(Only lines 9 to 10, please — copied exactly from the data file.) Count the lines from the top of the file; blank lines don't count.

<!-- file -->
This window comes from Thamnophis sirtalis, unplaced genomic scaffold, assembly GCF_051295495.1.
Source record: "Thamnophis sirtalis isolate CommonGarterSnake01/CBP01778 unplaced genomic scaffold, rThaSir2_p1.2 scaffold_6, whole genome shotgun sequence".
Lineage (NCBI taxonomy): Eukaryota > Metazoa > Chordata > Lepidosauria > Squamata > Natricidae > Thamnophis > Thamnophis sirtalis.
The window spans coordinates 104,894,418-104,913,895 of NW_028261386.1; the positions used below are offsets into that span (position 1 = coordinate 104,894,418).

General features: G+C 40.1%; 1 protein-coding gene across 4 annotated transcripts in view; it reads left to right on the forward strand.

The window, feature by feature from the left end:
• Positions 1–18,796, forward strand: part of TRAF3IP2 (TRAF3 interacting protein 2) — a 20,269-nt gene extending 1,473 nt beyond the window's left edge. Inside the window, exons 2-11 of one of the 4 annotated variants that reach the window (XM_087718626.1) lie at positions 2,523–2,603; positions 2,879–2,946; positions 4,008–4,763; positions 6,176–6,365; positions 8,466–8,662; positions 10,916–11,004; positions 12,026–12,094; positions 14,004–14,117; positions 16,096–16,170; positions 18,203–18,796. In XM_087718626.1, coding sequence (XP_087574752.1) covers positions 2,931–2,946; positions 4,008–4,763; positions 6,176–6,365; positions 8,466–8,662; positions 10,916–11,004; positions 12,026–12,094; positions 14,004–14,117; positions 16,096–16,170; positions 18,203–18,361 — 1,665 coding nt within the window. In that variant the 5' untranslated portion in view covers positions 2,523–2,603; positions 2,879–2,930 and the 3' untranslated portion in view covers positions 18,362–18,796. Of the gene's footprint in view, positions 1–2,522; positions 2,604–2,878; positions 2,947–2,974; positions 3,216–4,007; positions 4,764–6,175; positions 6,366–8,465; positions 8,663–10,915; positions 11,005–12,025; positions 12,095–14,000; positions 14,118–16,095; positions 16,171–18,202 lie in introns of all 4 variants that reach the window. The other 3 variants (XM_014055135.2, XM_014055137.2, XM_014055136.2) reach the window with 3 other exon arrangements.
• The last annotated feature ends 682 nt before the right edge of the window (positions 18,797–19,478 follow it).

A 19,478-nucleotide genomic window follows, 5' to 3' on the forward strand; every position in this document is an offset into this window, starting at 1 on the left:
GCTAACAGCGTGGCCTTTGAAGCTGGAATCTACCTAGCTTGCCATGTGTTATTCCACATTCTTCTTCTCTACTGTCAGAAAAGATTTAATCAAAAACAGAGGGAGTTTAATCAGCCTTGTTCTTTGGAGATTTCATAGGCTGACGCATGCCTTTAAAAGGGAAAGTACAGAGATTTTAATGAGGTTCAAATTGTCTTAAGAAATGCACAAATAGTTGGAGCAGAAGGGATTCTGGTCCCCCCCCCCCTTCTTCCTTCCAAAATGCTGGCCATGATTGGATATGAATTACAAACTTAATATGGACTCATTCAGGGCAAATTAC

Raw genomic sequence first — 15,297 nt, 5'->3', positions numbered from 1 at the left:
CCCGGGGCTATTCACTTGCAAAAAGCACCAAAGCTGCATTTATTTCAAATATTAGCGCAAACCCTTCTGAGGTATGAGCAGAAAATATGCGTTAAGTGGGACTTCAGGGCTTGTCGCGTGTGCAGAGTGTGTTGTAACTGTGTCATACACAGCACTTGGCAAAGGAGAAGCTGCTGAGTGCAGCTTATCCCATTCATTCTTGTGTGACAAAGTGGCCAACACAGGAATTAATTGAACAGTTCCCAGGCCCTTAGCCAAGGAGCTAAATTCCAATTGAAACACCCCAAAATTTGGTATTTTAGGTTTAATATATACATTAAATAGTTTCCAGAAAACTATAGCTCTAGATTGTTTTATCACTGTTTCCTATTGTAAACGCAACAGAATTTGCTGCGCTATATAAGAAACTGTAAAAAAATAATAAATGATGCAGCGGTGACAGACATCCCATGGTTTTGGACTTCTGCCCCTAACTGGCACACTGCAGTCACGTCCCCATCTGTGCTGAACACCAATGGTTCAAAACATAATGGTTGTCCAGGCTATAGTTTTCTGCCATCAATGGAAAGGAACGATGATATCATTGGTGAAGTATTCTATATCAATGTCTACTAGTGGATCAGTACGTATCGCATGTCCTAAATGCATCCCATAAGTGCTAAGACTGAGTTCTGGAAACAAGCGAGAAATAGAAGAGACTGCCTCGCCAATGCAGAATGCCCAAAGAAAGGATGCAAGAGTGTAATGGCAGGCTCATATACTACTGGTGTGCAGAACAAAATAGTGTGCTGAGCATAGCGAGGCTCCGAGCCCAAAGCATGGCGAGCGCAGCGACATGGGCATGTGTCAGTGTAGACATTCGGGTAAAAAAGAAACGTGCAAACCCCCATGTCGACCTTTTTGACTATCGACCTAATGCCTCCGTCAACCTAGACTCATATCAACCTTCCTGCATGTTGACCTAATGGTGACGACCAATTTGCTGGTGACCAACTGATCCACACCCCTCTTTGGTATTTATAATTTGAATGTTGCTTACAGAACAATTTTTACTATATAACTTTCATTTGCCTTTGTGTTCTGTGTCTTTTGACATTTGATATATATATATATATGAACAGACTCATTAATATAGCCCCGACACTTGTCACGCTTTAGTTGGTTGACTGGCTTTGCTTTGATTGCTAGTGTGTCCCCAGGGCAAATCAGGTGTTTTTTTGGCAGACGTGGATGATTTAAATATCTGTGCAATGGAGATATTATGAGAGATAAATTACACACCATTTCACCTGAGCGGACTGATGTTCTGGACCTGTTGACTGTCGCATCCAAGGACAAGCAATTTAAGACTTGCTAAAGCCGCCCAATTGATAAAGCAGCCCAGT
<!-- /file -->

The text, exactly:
A 19,478-nucleotide genomic window follows, 5' to 3' on the forward strand; every position in this document is an offset into this window, starting at 1 on the left:
GCTAACAGCGTGGCCTTTGAAGCTGGAATCTACCTAGCTTGCCATGTGTTATTCCACATTCTTCTTCTCTACTGTCAGAAAAGATTTAATCAAAAACAGAGGGAGTTTAATCAGCCTTGTTCTTTGGAGATTTCATAGGCTGACGCATGCCTTTAAAAGGGAAAGTACAGAGATTTTAATGAGGTTCAAATTGTCTTAAGAAATGCACAAATAGTTGGAGCAGAAGGGATTCTGGTCCCCCCCCCCCTTCTTCCTTCCAAAATGCTGGCCATGATTGGATATGAATTACAAACTTAATATGGACTCATTCAGGGCAAATTAC